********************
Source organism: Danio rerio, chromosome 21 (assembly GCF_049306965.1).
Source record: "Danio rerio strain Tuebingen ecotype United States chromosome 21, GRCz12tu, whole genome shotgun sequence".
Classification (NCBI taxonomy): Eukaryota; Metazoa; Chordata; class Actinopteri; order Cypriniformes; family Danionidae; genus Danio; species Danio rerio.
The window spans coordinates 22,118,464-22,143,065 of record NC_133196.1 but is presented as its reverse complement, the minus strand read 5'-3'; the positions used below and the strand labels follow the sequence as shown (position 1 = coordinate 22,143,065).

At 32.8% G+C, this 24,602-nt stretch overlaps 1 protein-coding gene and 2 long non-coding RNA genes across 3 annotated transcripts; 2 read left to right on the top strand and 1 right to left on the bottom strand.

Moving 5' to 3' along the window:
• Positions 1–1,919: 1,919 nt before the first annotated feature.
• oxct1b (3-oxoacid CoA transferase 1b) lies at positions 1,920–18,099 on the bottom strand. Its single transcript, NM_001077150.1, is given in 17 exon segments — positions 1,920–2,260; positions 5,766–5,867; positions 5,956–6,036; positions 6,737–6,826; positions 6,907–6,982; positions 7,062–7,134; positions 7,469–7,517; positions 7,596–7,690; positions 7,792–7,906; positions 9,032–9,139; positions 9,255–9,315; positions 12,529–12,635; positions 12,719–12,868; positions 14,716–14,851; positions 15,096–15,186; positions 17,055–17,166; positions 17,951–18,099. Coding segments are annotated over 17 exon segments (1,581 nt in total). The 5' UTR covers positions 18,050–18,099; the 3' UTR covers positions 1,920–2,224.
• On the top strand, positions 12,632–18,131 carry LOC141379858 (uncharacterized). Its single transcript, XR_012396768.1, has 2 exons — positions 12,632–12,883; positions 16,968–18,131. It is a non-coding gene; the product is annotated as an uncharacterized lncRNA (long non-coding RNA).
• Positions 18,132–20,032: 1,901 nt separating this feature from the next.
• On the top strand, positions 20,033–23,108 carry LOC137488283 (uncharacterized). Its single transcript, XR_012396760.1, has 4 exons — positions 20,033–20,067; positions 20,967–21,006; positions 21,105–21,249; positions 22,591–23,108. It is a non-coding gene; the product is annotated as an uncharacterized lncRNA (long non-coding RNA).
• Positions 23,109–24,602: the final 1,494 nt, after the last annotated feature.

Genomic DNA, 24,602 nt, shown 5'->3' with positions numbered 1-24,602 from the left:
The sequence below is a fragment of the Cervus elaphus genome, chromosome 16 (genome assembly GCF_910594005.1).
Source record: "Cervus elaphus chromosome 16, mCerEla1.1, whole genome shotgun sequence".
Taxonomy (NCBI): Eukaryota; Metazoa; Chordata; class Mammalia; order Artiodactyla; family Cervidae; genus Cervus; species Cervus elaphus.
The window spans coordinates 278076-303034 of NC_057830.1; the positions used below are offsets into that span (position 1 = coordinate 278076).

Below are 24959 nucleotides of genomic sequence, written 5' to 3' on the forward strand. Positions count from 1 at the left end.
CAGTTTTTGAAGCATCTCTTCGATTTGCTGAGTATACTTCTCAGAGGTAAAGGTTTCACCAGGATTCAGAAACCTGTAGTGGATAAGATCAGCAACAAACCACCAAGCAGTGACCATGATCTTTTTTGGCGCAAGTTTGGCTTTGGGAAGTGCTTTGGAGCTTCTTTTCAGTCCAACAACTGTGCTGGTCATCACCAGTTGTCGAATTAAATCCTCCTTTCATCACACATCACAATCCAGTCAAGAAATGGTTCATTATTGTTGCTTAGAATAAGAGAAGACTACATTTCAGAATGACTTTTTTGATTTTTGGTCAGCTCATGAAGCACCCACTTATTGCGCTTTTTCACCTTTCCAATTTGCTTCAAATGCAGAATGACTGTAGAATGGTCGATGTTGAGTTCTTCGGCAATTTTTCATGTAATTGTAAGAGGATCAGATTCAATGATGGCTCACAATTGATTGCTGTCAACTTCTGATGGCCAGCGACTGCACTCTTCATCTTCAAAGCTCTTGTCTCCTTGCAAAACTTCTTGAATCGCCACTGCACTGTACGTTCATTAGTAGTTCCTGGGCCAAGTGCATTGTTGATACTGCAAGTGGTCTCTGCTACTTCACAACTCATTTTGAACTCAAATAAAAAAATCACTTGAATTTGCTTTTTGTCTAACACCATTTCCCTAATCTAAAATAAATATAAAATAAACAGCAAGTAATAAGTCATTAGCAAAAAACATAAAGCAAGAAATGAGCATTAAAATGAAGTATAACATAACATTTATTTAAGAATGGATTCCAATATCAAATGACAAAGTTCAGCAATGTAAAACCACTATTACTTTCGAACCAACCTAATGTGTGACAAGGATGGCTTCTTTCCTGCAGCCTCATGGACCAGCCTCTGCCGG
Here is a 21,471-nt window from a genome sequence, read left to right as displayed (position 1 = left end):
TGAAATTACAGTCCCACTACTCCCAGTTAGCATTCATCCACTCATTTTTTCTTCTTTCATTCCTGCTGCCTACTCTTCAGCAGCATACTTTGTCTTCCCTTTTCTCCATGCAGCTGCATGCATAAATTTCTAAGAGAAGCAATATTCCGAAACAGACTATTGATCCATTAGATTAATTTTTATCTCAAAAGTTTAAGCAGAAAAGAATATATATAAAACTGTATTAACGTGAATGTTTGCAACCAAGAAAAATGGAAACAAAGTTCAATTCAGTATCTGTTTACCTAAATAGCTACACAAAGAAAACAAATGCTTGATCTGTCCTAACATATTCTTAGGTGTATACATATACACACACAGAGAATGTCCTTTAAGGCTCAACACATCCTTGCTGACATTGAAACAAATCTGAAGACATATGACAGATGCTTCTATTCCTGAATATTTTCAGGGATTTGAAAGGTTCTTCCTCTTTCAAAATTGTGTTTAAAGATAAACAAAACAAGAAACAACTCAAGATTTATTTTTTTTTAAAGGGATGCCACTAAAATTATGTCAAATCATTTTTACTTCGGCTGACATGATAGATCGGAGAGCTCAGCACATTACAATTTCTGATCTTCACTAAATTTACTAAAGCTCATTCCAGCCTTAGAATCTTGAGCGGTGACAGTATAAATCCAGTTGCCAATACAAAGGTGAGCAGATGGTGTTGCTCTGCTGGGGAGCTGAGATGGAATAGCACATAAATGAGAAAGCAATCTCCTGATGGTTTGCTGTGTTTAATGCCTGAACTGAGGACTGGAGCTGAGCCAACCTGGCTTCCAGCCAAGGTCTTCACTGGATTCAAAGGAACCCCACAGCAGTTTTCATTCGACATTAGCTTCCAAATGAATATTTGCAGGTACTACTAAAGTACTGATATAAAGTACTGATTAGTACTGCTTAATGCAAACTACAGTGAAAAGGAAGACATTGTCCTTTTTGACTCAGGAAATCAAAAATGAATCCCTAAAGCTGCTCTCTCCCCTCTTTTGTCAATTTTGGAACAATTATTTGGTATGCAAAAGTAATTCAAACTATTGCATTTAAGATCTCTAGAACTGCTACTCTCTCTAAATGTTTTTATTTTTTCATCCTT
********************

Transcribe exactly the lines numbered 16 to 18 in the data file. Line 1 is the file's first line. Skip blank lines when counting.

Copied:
Taxonomy (NCBI): Eukaryota; Metazoa; Chordata; class Mammalia; order Artiodactyla; family Cervidae; genus Cervus; species Cervus elaphus.
The window spans coordinates 278076-303034 of NC_057830.1; the positions used below are offsets into that span (position 1 = coordinate 278076).

Below are 24959 nucleotides of genomic sequence, written 5' to 3' on the forward strand. Positions count from 1 at the left end.